There's bound to be a lot of talking when you put more than 1,000 teenagers together.
But Saturday and Friday, this was even more the case at Sylvania Northview and Southview high schools, which were host to students from across the state competing in one of the largest speech and debate tournaments in Ohio.
"It's one of the best there is," said Joe Long, the debate coach at Gahanna-Lincoln High School near Columbus, which brought 30 students to the tournament.
The Sylvania Invitational tournament had nine categories in speech and three in debate. It also had an event called Student Congress, in which competitors support or oppose hypothetical bills and resolutions, much as legislators do.
Southview debate coach Paul Moffitt said the fun weekend involved a lot of hard work that would pay his students some serious dividends.
"I really think this is the most valuable extracurricular activity there is," he said.
"It teaches them skills that instantly transfer to success in life. These skills will help them in job interviews and with scholarship committees.
"Every debater's research skill transfers into better paper writing and better critical thinking," he continued. "They learn to be better citizens and to be more open-minded."
There is nothing frivolous about the subjects being debated.
Topics this weekend included President Obama's plan to send 30,000 additional troops to Afghanistan, the morality of economic sanctions as a foreign policy tool, and whether increased social services for the poor are justified.
In one debate category called Lincoln-Douglas, debaters are supposed to have a good understanding of the philosophers John Locke, Jean-Jacques Rousseau, and Immanuel Kant.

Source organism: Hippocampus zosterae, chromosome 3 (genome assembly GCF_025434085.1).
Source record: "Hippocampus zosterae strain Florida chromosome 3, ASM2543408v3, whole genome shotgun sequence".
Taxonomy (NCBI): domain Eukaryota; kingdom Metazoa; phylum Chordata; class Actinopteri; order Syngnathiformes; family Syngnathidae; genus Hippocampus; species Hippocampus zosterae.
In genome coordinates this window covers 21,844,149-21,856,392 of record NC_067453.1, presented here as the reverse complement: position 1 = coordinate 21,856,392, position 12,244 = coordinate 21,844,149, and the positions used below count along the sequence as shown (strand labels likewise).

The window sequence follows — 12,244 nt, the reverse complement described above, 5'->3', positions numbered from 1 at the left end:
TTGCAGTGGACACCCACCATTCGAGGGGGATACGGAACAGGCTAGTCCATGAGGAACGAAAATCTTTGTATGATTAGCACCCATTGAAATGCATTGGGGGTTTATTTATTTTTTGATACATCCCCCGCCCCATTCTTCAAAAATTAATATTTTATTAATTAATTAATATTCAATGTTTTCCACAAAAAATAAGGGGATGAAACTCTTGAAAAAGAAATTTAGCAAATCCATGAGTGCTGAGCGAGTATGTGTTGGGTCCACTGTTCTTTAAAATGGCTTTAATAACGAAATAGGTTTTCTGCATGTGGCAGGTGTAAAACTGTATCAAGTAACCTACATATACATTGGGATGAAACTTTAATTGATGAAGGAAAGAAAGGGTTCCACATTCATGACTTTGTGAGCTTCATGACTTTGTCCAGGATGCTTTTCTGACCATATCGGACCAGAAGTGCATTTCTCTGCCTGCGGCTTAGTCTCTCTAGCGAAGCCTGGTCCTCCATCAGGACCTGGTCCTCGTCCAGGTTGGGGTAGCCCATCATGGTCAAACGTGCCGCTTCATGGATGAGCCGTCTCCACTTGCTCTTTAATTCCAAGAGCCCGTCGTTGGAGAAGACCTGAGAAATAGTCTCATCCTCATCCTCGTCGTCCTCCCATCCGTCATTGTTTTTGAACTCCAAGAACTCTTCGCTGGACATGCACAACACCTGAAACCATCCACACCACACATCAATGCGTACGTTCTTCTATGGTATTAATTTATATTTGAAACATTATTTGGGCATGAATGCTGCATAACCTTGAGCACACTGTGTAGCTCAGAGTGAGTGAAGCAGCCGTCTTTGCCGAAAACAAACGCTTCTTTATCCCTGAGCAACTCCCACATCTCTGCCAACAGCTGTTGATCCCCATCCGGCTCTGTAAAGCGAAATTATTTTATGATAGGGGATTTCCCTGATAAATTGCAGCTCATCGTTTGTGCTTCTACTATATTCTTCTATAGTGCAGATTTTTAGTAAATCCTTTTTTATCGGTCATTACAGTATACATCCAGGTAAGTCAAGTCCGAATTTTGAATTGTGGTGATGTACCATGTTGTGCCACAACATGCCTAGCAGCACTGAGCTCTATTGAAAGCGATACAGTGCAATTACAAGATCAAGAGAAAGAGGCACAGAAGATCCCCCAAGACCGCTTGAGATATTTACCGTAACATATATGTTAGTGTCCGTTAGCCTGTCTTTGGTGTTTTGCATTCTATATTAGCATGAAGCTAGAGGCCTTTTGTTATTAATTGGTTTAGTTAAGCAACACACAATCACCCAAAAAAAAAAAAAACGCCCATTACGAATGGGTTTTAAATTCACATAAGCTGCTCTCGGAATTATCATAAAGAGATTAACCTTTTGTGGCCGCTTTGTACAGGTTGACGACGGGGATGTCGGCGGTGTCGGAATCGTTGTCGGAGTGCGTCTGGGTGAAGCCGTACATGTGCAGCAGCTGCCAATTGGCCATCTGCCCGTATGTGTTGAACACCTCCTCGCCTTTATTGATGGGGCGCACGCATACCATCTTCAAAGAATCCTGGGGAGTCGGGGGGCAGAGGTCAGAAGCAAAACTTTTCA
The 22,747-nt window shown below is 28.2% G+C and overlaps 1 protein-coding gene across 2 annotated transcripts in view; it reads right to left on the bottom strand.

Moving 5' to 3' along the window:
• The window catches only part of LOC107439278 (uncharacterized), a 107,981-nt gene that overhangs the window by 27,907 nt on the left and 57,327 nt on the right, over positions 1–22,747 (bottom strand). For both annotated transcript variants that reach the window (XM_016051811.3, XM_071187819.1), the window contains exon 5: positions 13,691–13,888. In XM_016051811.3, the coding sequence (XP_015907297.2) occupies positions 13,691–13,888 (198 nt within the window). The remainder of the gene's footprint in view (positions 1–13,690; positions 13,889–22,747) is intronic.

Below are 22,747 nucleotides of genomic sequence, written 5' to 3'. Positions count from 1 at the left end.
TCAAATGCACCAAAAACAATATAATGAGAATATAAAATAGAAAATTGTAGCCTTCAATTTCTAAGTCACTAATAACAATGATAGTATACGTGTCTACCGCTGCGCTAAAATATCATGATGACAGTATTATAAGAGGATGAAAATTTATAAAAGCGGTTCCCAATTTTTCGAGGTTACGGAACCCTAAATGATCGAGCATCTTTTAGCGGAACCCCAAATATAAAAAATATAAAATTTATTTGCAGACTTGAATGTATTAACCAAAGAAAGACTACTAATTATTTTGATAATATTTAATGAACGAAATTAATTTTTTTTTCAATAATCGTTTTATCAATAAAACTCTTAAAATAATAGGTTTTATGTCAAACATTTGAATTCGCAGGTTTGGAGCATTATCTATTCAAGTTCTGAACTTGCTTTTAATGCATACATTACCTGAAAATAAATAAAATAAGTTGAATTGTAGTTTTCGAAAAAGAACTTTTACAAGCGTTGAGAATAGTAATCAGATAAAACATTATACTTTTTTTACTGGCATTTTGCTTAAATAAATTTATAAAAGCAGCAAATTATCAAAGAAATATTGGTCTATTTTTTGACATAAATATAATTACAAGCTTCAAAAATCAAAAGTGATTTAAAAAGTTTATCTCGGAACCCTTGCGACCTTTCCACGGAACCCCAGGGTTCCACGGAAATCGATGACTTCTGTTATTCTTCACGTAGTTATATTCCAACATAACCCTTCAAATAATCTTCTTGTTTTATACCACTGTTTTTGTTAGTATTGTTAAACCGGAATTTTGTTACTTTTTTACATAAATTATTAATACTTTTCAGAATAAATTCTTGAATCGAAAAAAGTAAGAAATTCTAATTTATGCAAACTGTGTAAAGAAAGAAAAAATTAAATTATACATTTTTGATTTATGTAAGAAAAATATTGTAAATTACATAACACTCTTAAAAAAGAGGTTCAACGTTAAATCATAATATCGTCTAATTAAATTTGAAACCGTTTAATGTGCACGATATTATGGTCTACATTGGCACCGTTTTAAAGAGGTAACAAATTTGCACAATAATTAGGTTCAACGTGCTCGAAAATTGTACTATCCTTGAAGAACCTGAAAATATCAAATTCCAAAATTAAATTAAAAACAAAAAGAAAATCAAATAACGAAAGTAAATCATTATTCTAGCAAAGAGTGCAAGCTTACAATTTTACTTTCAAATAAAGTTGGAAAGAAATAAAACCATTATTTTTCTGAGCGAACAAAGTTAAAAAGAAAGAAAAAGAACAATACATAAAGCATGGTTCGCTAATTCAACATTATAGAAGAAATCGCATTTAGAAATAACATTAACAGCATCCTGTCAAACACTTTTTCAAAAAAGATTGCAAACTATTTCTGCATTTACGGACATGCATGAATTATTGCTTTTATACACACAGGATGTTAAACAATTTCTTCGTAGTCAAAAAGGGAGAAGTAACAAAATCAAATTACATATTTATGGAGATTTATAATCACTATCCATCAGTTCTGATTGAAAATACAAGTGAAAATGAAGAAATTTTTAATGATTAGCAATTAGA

Danielle Goatley, a Southview senior who debated in the Student Congress category, introduced "legislation" calling for more congressional districts so their populations are more closely matched.
"There are big differences in the populations of some districts," she explained. "It can be as much as 500,000."
Her legislation failed to carry, she noted a little ruefully. "After a lot of talk, the decision was to maintain the status quo," she said. "We can debate for hours, but in the end, it's easier to have things stay the same."
In the same debate category, Christian Zwick, a senior at Louisville High School near Canton, spoke "in negation" of a proposal to withdraw U.S. funding for Israel.
He argued, successfully, that cutting off funds would weaken Israel and destabilize the Middle East. The bill, introduced by another student, failed.
Danielle said she was pleased that at least one of her proposals passed: a resolution to increase funding for military veterans with post-traumatic stress disorder.
Danielle and Christian said debating had given them ideas about what they want to do after high school.
Danielle said she plans to study political science or psychology in college and perhaps go to law school.
Christian said career possibilities for him include government or diplomacy.
Viktor Barricklow, a Northview junior, said the speech competition's duo interpretation category was the event for him. In this category, a pair of students act out lines from a short play.
"It's a lot of fun," Viktor said. "You get very close to your partner."
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